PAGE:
Story and photos by Janet Schultz
Tuesday's Lewiston-Porter Board of Education meeting featured both serious news as well as some pleasantries.
Starting first with fiscal realities, members and attendees heard more of how Lew-Port could be faring in the face of the tax levy constraints affecting Lew-Port and districts statewide.
Superintendent Chris Roser gave a presentation on the tax levy threshold. Roser explained this threshold is based on a formula provided by the state of New York in order to give school districts a cap on the tax levy assessed to the district taxpayers. The formula takes the cap above the 2 percent cap that the state put on districts. At this point, based on that formula, Lew-Port may assess a tax levy from 0 percent to 3.5 percent in a regular budget vote; anything above that would have to go to a supermajority vote of 60 percent of the public vote to approve.
"A number of things in our budget allowed us to have a 0 percent tax levy for the past four years," said Superintendent Christopher Roser. "Now we are in dire straits. A zero percent tax levy is not in our thought process this year. The 3.5 percent doesn't get us to where we need to be; but we haven't cut anything yet. "
In addition to maintaining a 0 percent tax levy, Lew-Port hasn't had any layoffs of staff in three years, but Roser said that may not be the case this year. Plus, there will have to be cuts in requests from the administration.
The district's tax levy threshold number of 3.5 percent had to be filed with the state comptroller's office on Feb. 29, which Lew-Port did with the approval of the board.
"I don't think we'll have to cut a lot," said board President Jodee Riordan.
In coming months, the board has several work sessions planned before adopting and presenting a final budget to the district. The next session is scheduled for March 6.
In other news:
•The BOE tabled action on a retirement incentive memorandum of agreement with the Lewiston-Porter United Teachers until they can discuss it further.
•The board approved the resignation of Middle School Principal Karen Cuddy-Miller. She has accepted a position as director of curriculum instruction with the Grand Island School system.
•High School Principal Paul Casseri introduced Wang Ying from Tianjin No. 2 School in China. Ying will teach Chinese to students of all levels at Lew-Port. She is working with the district as part of the Confucius Institute and will be with Lew-Port until January 2013.
•The board approved retirements, effective June 30, for Joanne Drachenberg, special education teacher; Gracelyn Marra Bax, foreign language teacher; and Eileen Anderson, music teacher.
•The board approved co- and extra-curricular appointments for 2012-13 school year for coaches in soccer, swimming, volleyball, cross country, tennis, golf and the musical stage director; while tabling all coaching positions for football until the March meeting. According to Riordan, the holding of football was a procedural issue.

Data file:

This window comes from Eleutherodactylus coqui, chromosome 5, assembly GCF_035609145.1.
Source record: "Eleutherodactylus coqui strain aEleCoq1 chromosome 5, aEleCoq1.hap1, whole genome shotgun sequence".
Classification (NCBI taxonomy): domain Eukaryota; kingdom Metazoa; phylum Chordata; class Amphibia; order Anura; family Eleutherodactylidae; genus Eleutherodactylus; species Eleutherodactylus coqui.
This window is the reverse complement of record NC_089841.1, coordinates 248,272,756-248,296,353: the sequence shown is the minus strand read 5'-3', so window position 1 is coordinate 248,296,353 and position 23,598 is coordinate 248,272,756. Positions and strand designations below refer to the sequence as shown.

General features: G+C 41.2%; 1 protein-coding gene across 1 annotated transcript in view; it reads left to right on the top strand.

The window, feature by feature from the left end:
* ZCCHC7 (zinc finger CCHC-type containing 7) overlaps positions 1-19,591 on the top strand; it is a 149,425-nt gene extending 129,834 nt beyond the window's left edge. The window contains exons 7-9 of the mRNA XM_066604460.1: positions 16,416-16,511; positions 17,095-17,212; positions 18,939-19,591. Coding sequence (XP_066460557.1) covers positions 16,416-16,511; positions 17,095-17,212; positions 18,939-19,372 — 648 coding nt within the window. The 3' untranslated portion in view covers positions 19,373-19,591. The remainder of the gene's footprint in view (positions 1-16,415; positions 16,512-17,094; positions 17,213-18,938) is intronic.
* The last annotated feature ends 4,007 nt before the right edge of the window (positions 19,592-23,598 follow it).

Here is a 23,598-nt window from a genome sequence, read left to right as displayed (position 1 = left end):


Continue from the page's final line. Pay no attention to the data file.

Moving on to more pleasant news from the session, the board declared March as Music in School Month. They learned more of Lew-Port's Music in Action Program, which connects students to school through music, whether it's performing, writing or working in the business in another way. Students in the program have had the opportunity to record CDs, visit recording studios, Entercom Radio and the Rock and Roll Hall of Fame, and they play each year at Lew-Port's Springfest. In addition visiting artists have come in and worked with students on various aspects of the industry. Faculty member John Evert advises the program.
Performing at the BOE meeting were The Brass Monkeez, featuring Tyler Midgley, Evan Waterstrat and Steve Fleck. For more on this program and to hear some of the music written and performed by the students, visit www.lew-port.com.
Also at the session members of the L-P music faculty were recognized for their contributions to the entire music program.
And board members heard about middle school students who were given a history project to work on based on the topic of "Revolution, Reaction and Reform." Unique projects on display at the session included "The Industrial Revolution" by Justin Weinfurtner and Michael Allender; "Pearl Harbor" by Keith Powers and Amanda Hall; "Regulations in Horseracing" by Cheyene Vanderbosch and one on Winchester rifles. These projects will go to a Western New York regional competition and winners from that move on to states and perhaps nationals.